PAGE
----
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dc.contributor.authorCawley, K. M.
dc.contributor.authorMcKnight, Diane M.
dc.contributor.authorPenney, P. M.
dc.contributor.authorCory, R. M.
dc.contributor.authorFimmen, R. L.
dc.contributor.authorGuerard, J.
dc.contributor.authorDieser, Markus
dc.contributor.authorJaros, C.
dc.contributor.authorChin, Yu-Ping
dc.contributor.authorForeman, Christine M.
dc.identifier.citationCawley KM, McKnight DM, Penney Miller P, Cory R, Fimmen RL, Guerard J, Dieser M, Jaros C, Chin Y-P, Foreman C, "Characterization of fulvic acid fractions of dissolved organic matter during ice-out in a hyper-eutrophic, coastal pond in Antarctica," Environmental Research Letters, 2013 8:4. 045015 (10pp).en_US
dc.description.abstractDissolved humic material (HDOM) is ubiquitous to all natural waters and its source material influences its chemical structure, reactivity, and bioavailability. While terrestrially derived HDOM reference materials distributed by the International Humic Substances Society (IHSS) have been readily available to engineering and scientific communities, a microbially derived reference HDOM was not, despite the well-characterized differences in the chemistry and reactivity of HDOM derived from terrestrial versus microbial sources. To address this gap, we collected a microbial reference fulvic acid from Pony Lake (PLFA) for distribution through the IHSS. Pony Lake is a saline coastal pond on Ross Island, Antarctica, where the landscape is devoid of terrestrial plants. Sample collection occurred over a 17-day period in the summer season at Pony Lake. During this time, the dissolved organic carbon (DOC) concentrations increased nearly two-fold, and the fulvic acid fraction (collected using the XAD-8 method) accounted for 14.6% of the DOC. During the re-concentration and desalting procedures we isolated two other chemically distinct fulvic acid fractions: (1) PLFA-2, which was high in carbohydrates and (2) PLFA-CER, which was high in nitrogen. The chemical characteristics (elemental analysis, optical characterization with UV–vis and fluorescence spectroscopy, and 13C NMR spectroscopy) of the three fulvic acid fractions helped to explain their behavior during isolation.en_US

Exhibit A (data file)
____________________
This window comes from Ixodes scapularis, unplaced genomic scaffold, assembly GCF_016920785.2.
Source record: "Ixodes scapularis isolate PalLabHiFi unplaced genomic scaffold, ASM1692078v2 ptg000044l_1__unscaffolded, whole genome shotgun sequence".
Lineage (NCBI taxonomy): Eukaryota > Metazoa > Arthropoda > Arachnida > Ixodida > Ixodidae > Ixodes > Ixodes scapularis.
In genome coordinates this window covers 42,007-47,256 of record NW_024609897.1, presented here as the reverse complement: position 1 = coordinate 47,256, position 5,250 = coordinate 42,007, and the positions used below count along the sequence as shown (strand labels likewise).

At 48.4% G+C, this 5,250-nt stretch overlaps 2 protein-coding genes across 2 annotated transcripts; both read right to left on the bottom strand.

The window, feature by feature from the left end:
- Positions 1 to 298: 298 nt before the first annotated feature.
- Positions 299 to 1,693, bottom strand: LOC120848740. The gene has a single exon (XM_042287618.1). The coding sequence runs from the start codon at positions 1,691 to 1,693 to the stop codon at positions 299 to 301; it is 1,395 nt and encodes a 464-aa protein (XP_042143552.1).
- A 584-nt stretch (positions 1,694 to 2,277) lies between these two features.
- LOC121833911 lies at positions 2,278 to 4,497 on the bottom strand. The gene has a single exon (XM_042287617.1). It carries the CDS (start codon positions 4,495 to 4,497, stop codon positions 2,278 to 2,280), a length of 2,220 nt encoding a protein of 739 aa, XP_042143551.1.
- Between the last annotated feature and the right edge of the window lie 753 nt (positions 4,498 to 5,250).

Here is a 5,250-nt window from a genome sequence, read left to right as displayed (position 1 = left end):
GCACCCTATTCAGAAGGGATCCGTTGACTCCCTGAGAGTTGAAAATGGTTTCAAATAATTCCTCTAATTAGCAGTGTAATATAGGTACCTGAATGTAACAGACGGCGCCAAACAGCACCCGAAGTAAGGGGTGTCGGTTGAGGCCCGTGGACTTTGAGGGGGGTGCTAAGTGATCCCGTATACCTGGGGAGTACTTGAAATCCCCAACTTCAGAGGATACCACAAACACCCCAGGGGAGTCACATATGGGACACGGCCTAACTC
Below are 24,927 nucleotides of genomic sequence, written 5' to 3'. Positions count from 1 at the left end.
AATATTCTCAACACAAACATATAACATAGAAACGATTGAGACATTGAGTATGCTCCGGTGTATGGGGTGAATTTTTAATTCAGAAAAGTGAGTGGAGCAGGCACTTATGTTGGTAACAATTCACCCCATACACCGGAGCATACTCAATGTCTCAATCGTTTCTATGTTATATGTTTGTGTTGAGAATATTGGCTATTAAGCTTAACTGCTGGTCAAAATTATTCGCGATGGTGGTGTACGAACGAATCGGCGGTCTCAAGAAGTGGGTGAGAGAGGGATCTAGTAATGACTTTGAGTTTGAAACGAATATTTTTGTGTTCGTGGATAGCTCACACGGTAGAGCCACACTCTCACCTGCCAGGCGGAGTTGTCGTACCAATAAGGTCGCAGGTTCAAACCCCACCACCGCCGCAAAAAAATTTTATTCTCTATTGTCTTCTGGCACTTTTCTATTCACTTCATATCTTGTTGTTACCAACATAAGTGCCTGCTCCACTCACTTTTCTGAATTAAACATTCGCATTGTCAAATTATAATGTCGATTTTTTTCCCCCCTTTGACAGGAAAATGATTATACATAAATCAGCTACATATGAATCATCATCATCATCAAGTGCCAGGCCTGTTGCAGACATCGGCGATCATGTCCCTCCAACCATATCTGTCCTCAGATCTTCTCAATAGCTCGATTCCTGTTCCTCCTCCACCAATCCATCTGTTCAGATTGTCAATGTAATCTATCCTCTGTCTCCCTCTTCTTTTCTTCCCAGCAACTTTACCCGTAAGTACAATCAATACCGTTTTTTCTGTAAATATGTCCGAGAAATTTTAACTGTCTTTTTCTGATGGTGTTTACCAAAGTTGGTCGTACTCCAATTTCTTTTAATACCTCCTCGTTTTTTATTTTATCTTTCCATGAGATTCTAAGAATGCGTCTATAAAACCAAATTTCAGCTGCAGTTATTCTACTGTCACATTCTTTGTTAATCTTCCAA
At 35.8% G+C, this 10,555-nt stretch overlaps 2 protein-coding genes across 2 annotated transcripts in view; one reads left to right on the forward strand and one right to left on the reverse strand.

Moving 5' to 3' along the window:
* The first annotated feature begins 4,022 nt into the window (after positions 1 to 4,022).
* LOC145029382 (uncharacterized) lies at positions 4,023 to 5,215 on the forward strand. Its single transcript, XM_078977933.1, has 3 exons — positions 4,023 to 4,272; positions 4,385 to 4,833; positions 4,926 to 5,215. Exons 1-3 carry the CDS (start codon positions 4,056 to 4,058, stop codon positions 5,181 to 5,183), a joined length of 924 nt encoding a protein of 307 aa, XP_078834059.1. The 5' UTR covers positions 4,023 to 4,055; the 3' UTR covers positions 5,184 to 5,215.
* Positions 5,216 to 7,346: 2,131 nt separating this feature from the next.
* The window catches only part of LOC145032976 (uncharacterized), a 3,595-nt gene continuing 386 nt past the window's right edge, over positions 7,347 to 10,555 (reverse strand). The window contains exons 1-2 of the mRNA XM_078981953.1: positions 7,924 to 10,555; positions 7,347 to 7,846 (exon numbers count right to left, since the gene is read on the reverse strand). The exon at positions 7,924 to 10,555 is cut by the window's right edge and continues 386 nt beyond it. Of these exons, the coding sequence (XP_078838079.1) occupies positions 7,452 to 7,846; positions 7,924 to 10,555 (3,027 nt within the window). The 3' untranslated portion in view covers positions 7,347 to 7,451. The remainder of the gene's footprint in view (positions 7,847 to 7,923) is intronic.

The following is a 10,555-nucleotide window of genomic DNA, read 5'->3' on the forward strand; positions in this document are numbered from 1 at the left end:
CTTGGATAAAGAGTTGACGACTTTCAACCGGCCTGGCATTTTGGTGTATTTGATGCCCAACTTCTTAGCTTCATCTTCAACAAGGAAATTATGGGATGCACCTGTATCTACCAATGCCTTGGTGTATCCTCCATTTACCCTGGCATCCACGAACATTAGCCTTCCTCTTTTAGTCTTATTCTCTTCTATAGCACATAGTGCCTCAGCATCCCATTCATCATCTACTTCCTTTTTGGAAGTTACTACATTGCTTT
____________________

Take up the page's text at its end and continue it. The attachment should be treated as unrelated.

dc.rightsCC BY 4.0en_US
dc.titleCharacterization of fulvic acid fractions of dissolved organic matter during ice-out in a hyper-eutrophic, coastal pond in Antarcticaen_US
mus.citation.journaltitleEnvironmental Research Lettersen_US
mus.identifier.categoryChemical & Material Sciencesen_US
mus.identifier.categoryEngineering & Computer Scienceen_US
mus.identifier.categoryLife Sciences & Earth Sciencesen_US
mus.relation.collegeCollege of Agricultureen_US
mus.relation.collegeCollege of Engineeringen_US
mus.relation.collegeCollege of Letters & Scienceen_US
mus.relation.departmentCenter for Biofilm Engineering.en_US
mus.relation.departmentChemical & Biological Engineering.en_US
mus.relation.departmentChemistry & Biochemistry.en_US
mus.relation.departmentMicrobiology & Immunology.en_US
mus.relation.universityMontana State University - Bozemanen_US
mus.relation.researchgroupCenter for Biofilm Engineering.en_US
mus.contributor.orcidForeman, Christine M.|0000-0003-0230-4692en_US

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